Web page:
Intensive Outpatient Program


The Counseling Center for Sexual Health is pleased to introduce our Intensive Outpatient Program (IOP) for adult males struggling with sexually related issues. This program provides ten hours of therapy a week for each client; including both individual and group therapy. Group sessions will be offered Tuesday and Thursday from 6-9pm, and Saturday from 9-12pm. Individual therapy will be scheduled per client.

There are many benefits for participating in an IOP. Perhaps the largest benefit is the continued support and treatment while individuals integrate life events (work, school, socialization) into a sober lifestyle.

CCSH professionals are sex therapists certified through the American Association of Sexuality Educators, Counselors and Therapists (AASECT) trained and skilled in ways to assist people in gaining a deeper understanding of their own sexuality and how it affects their lives in relationships.

If you believe you or someone you know would benefit from our Intensive Outpatient Program or Psychological services, please call the Counseling Center for Sexual Health intake department (805)308-9800 Ext. 3.

-Darilyn Shano, M.S., MFTI

Ashley Madison Scandal

ashley madison pic

First ask yourself, “What is Ashley Madison?” If you can confidently answer the question with anything but, “I do not know,” then you may have been affected by this site.

Ashley Madison is the second largest online dating website, second only to, with the slogan, “Life is Short. Have an Affair.” Recently a hacker group called, “The Impact Team,” threatened to release the “confidential” information for dating websites: Ashley Madison, Cougar Life, and Established Men. The goal behind the threat was to have these websites permanently shut down because the “cheating dirtbags,” according to the Impact team, were not worthy of discretion or confidentiality.

“Cheating dirtbags,” does not exactly insinuate the Impact Team is composed of men; and coincidently Christian Mingle did not get hacked. Does this information shed some light on who orchestrated the attack? Maybe, maybe not.

The more important questions are: What lead up to the affair?; Is there a history of similar sexually acting out behavior?;  What happens to the relationship now?; How do you cope with the onslaught of emotions ranging from fear to shame?

Millions of relationships and families have been affected by this threat of exposure. You are not the only one and you do not need to deal with this alone.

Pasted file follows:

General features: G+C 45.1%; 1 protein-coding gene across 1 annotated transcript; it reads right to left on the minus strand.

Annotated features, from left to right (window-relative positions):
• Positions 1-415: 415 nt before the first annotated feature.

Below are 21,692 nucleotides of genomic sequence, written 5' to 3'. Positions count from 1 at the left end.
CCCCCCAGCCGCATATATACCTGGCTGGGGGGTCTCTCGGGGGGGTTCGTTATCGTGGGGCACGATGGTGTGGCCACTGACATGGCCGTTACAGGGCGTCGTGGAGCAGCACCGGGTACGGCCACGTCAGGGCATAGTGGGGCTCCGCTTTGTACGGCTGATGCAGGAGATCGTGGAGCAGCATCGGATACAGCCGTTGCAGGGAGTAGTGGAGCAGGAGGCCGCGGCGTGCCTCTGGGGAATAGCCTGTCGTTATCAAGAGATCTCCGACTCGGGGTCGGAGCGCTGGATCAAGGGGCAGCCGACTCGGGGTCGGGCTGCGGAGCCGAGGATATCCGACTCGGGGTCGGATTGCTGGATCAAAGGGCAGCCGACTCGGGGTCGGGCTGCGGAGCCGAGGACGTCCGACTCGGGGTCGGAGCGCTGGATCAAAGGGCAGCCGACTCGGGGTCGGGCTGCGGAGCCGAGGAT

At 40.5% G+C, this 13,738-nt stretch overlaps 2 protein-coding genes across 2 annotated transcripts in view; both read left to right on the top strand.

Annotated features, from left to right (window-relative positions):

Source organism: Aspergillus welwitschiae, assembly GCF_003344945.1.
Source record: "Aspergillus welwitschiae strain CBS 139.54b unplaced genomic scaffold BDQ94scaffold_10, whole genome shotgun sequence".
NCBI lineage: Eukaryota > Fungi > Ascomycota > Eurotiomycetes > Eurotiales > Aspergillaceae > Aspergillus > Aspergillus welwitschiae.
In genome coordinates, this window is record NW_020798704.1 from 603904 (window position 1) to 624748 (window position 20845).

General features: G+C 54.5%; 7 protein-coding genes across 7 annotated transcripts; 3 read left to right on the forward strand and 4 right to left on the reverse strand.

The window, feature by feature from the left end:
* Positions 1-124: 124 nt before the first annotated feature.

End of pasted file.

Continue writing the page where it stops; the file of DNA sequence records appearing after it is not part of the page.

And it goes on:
If you have been affected by the recent events involving Ashley Madison and other sites, the Counseling Center for Sexual Health can help. We work with individuals, couples, and partners of individuals affected. Contact us today (805)308-9800.

-Darilyn Shano, M.S., MFTI

Thought Stopping Techniques

Thought Stopping Techniques


Thought Stopping

The only way to ensure that a thought won’t lead to a relapse is to stop the thought
before it leads to craving. Stopping the thought when it first begins prevents it from
building into an overpowering craving. It is important to do it as soon as you realize
you are thinking about using.

To start recovery, it is necessary to interrupt the trigger–thought–craving–use
sequence. Thought stopping provides a tool for disrupting the process.
This process is not automatic. You make a choice either to continue thinking about
using (and start on the path toward relapse) or to stop those thoughts.

Thought-Stopping Techniques
Try the techniques described below, and use those that work best for you:

Visualization. Imagine a scene in which you deny the power of
thoughts of use. For example, picture a switch or a lever in your mind.
Imagine yourself actually moving it from ON to OFF to stop the
using thoughts. Have another picture ready to think about in place
of those thoughts.

Relaxation. Feelings of hollowness, heaviness, and cramping in the stomach are
cravings. These often can be relieved by breathing in deeply (filling lungs with air)
and breathing out slowly. Do this three times. You should be able to feel the tightness
leaving your body. Repeat this whenever the feeling returns.

Call someone. Talking to another person provides an outlet for your feelings and
allows you to hear your thinking process. Have phone numbers of supportive,
available people with you always, so you can use them when you need them.

-Katie McGrath, M.S.

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